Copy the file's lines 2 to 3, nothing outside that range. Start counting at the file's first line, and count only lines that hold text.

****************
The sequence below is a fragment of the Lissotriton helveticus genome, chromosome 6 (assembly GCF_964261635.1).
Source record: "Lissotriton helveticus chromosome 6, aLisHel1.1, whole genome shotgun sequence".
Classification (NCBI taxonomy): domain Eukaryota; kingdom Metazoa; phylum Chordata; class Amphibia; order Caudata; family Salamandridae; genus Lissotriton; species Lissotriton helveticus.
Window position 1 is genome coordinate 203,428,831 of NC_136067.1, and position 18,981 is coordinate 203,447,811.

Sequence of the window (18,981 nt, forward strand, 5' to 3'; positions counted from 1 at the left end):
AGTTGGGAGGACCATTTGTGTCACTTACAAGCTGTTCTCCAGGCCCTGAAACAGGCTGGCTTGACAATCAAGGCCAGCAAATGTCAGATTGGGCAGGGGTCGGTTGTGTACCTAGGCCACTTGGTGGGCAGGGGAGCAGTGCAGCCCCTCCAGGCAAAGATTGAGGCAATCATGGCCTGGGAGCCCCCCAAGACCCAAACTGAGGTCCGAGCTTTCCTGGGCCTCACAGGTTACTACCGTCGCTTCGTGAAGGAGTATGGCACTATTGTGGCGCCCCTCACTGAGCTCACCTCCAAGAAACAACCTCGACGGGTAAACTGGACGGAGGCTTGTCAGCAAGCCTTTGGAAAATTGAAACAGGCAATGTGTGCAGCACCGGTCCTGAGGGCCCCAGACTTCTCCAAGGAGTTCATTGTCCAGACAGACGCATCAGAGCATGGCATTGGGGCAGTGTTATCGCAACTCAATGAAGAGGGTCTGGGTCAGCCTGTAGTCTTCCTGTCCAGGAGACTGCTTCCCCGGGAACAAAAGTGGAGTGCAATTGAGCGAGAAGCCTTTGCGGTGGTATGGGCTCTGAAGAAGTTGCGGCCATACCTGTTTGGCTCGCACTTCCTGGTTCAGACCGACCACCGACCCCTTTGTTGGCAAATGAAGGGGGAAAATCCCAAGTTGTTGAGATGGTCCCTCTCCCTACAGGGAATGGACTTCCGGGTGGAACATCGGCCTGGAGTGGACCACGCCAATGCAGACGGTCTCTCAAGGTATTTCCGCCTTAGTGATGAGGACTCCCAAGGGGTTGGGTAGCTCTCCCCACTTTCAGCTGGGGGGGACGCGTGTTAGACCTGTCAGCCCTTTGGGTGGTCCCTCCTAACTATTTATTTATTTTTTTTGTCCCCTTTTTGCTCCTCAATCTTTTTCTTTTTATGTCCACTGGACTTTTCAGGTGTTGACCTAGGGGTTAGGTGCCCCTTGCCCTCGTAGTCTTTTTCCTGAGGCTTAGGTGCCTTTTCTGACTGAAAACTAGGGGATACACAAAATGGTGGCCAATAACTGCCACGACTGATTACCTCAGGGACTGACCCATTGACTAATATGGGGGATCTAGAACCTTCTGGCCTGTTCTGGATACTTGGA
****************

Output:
Source record: "Lissotriton helveticus chromosome 6, aLisHel1.1, whole genome shotgun sequence".
Classification (NCBI taxonomy): domain Eukaryota; kingdom Metazoa; phylum Chordata; class Amphibia; order Caudata; family Salamandridae; genus Lissotriton; species Lissotriton helveticus.